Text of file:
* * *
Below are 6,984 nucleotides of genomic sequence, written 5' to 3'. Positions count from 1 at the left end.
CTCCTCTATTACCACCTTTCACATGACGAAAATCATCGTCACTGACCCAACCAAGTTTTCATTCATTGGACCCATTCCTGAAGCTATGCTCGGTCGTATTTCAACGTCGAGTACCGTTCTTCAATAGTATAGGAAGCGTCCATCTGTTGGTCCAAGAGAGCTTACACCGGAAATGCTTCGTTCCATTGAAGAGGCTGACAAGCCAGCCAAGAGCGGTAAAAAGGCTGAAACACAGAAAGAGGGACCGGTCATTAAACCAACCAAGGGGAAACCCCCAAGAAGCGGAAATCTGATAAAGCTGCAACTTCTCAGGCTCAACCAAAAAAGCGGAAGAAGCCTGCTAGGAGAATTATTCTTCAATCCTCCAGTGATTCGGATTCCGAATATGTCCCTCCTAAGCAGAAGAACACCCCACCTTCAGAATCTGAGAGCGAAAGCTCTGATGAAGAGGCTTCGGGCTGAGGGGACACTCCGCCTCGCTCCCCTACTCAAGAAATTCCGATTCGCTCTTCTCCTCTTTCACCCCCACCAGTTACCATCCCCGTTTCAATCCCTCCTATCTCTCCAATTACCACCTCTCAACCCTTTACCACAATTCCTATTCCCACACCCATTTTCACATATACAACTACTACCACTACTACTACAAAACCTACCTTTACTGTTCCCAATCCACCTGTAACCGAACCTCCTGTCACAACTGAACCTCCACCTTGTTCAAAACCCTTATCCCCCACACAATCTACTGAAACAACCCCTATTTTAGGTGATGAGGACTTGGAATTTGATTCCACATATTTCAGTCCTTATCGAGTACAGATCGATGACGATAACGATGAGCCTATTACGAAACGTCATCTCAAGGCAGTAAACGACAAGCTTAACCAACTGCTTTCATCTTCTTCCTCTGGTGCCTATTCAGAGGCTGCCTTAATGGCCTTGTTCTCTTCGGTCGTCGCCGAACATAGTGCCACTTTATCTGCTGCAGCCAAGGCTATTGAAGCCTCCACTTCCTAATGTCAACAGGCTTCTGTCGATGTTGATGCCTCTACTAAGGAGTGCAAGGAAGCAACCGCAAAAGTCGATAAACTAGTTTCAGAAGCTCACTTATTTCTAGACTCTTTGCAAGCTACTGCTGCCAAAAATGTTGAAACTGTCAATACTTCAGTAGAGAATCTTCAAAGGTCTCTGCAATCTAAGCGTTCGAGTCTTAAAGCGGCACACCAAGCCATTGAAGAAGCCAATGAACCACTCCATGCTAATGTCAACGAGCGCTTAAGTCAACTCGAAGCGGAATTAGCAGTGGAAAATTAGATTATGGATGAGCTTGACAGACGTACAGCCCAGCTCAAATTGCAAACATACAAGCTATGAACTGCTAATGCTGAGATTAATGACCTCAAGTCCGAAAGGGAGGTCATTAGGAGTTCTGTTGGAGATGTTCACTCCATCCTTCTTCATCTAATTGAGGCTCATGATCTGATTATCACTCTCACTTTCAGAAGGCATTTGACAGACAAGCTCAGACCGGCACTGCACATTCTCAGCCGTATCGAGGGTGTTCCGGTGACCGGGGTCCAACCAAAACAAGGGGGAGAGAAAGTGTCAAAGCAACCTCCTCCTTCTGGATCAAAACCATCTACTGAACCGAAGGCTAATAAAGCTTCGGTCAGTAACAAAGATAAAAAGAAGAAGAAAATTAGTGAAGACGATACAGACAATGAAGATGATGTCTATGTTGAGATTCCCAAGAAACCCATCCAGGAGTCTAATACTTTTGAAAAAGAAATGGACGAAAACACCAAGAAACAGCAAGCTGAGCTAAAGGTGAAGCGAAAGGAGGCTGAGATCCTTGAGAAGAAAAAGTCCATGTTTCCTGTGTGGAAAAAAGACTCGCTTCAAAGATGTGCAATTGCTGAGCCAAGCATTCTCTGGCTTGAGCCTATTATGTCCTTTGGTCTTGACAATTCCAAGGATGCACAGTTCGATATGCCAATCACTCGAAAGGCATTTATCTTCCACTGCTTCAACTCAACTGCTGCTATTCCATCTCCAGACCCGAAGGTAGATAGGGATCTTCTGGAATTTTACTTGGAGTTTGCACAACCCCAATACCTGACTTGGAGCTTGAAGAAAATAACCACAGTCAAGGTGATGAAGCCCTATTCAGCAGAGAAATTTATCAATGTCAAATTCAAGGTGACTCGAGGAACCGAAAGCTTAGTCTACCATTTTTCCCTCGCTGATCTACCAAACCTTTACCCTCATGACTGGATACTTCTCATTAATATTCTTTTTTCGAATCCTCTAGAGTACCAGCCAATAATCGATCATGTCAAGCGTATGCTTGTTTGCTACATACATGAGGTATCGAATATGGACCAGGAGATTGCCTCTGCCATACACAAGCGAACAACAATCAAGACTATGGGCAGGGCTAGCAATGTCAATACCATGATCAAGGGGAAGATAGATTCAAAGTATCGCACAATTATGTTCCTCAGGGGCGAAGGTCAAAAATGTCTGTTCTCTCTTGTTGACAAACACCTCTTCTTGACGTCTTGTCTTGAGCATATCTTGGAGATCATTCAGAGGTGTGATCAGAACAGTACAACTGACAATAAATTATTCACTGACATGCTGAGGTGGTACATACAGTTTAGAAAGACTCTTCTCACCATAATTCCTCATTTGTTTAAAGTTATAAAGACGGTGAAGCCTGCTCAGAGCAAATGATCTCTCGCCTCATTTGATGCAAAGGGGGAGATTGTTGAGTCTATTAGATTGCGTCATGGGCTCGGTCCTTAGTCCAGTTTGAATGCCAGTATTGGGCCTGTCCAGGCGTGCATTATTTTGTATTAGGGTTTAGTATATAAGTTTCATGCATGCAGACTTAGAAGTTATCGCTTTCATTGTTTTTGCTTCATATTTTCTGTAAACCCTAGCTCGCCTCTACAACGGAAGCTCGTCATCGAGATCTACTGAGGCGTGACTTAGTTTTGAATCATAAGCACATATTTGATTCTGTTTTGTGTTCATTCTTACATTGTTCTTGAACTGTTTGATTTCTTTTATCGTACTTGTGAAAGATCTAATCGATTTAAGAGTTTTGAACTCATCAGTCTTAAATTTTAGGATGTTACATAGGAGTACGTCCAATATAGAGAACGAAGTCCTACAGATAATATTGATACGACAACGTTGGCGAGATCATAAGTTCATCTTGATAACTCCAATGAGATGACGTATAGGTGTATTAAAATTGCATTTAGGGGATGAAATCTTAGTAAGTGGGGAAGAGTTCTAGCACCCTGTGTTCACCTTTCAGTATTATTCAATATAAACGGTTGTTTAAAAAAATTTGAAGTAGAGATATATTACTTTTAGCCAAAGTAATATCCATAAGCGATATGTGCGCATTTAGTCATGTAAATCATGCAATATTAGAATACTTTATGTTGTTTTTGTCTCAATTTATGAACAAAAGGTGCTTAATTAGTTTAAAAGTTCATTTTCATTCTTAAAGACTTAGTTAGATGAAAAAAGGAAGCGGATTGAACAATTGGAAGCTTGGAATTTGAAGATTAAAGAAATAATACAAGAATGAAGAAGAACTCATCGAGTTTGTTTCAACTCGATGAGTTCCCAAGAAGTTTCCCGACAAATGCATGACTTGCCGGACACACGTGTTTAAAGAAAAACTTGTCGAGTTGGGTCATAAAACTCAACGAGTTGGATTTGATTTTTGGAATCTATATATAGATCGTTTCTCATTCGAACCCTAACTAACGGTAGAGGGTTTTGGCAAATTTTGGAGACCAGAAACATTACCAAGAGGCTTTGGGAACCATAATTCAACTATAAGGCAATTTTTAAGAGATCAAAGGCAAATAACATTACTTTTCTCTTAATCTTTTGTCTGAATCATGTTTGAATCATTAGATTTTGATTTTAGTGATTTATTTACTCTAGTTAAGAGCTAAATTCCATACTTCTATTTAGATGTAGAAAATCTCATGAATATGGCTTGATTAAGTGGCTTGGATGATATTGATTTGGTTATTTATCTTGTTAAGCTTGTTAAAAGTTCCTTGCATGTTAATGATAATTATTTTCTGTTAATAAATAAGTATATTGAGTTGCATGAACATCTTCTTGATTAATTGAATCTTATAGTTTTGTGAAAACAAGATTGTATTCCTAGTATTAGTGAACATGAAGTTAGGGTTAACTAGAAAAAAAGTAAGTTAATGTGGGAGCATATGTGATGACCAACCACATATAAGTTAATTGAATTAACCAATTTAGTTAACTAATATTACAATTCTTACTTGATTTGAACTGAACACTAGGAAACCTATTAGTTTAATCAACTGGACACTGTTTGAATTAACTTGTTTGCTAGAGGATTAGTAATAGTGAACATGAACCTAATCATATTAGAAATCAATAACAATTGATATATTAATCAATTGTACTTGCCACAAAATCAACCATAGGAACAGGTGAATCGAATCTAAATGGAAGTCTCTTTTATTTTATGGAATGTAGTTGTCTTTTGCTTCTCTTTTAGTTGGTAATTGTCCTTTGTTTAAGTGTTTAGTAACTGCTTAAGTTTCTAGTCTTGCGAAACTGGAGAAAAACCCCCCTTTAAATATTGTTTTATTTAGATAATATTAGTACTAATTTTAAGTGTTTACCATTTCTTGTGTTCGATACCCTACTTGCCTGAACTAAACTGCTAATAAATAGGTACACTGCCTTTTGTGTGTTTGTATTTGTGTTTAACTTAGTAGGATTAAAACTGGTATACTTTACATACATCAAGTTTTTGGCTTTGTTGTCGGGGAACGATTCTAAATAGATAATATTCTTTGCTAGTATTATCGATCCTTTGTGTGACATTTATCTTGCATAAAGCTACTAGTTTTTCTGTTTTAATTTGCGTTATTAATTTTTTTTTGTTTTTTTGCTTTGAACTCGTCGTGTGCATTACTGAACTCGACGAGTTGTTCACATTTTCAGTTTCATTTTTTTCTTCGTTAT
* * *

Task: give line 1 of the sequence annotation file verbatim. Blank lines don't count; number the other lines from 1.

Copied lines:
Below are 6,984 nucleotides of genomic sequence, written 5' to 3'. Positions count from 1 at the left end.